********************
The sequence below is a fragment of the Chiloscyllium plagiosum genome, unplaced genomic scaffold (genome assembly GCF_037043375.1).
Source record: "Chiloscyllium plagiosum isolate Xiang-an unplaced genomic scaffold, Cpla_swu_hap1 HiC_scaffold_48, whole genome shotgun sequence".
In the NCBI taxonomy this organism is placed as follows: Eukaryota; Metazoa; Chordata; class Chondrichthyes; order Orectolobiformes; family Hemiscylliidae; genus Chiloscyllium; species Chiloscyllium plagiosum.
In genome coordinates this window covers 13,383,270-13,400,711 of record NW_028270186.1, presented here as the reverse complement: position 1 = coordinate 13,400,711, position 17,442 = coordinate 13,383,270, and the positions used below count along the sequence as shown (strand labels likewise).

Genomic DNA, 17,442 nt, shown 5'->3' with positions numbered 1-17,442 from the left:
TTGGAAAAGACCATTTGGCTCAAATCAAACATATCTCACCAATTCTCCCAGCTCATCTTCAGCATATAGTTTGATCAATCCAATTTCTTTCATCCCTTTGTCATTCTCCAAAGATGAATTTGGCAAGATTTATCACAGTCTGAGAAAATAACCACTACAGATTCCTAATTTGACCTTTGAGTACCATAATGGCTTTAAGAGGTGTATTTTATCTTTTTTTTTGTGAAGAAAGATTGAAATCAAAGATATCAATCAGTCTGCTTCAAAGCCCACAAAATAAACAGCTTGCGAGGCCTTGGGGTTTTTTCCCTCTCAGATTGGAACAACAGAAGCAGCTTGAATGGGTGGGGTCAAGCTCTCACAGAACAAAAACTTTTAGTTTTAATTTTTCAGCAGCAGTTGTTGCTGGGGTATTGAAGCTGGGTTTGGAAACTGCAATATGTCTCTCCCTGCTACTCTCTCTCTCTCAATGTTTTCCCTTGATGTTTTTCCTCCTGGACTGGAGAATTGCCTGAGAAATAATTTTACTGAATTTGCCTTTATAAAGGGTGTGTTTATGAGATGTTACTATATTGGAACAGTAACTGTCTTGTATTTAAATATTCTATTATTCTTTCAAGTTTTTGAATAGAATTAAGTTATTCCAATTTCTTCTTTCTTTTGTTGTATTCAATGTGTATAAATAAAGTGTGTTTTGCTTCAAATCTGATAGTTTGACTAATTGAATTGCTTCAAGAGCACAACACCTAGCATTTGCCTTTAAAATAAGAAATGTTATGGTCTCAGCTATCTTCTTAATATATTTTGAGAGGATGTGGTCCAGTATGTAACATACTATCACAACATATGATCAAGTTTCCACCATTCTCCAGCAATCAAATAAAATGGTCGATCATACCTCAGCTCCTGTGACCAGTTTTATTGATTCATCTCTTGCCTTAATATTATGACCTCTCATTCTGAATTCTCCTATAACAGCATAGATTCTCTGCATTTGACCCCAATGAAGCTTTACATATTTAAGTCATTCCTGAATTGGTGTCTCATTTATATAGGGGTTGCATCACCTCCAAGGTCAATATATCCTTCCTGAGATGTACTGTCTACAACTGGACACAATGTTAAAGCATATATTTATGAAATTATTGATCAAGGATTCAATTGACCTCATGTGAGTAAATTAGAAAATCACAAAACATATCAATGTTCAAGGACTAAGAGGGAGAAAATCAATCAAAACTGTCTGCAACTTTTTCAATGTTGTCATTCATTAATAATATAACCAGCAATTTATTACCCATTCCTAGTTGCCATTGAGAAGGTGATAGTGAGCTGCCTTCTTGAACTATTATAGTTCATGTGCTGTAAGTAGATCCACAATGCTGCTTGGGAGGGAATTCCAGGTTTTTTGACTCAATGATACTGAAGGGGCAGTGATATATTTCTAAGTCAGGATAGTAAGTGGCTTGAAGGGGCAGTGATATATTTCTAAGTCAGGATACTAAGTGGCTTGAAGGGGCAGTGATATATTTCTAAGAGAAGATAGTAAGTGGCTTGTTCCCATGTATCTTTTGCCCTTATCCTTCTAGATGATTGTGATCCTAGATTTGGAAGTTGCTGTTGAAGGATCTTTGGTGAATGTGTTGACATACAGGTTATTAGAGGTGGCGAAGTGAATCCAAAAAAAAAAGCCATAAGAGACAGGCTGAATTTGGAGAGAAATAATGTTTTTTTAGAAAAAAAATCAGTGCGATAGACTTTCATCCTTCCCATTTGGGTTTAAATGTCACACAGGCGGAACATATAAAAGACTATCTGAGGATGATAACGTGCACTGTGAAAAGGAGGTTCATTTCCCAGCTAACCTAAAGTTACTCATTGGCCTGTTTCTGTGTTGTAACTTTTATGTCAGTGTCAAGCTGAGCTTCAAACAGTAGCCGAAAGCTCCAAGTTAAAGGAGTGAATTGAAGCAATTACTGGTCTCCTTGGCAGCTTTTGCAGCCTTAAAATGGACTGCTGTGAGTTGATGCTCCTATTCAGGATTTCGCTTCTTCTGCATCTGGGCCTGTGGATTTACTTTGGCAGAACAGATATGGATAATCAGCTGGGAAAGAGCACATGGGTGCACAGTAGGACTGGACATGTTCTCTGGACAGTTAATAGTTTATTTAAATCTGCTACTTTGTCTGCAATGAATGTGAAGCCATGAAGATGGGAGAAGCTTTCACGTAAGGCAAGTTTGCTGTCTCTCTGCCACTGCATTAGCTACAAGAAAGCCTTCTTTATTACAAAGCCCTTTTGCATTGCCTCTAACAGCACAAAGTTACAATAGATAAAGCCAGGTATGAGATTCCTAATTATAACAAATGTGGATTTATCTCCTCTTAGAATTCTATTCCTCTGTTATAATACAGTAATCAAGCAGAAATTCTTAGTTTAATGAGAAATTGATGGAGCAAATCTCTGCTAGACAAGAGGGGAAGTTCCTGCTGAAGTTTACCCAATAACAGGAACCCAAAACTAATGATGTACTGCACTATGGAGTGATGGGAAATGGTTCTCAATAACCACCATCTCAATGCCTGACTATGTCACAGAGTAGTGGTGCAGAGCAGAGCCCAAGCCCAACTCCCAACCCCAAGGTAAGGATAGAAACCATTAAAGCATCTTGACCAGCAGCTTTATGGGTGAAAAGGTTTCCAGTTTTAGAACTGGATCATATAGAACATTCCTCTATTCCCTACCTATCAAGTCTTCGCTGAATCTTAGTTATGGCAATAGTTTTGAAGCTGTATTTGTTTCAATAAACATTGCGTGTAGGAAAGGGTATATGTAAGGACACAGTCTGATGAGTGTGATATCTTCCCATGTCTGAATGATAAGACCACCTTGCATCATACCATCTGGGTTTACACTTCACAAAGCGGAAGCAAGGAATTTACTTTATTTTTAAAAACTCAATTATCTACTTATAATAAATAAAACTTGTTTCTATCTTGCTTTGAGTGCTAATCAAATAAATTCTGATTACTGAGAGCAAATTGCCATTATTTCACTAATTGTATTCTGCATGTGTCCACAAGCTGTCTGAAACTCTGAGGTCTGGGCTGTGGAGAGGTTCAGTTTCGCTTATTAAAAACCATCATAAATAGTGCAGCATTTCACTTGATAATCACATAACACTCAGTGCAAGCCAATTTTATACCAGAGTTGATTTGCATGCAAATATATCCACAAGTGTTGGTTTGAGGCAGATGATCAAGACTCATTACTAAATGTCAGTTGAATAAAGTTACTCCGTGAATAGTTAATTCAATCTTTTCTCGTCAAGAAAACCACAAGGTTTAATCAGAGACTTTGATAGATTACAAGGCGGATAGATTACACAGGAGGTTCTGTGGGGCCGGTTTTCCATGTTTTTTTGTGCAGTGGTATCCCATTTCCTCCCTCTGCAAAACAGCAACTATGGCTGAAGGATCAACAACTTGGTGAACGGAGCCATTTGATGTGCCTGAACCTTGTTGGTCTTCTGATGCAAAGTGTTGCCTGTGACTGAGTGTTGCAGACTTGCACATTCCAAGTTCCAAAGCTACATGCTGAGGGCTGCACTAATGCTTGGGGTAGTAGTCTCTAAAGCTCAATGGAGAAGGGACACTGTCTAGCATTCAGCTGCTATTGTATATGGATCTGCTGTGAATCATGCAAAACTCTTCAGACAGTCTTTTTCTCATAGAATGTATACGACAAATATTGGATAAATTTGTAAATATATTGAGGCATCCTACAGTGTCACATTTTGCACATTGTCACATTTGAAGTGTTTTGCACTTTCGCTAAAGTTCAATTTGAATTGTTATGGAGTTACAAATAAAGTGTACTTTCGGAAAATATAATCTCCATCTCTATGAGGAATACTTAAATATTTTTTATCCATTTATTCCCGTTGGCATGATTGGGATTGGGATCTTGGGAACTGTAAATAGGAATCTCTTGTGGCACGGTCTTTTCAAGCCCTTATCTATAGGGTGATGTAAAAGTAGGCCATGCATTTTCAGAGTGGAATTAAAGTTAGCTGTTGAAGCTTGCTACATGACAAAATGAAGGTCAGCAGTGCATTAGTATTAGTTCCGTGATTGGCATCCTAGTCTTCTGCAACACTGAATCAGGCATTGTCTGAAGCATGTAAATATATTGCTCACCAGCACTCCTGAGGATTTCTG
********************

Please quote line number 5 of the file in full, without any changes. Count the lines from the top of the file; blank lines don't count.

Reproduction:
Genomic DNA, 17,442 nt, shown 5'->3' with positions numbered 1-17,442 from the left: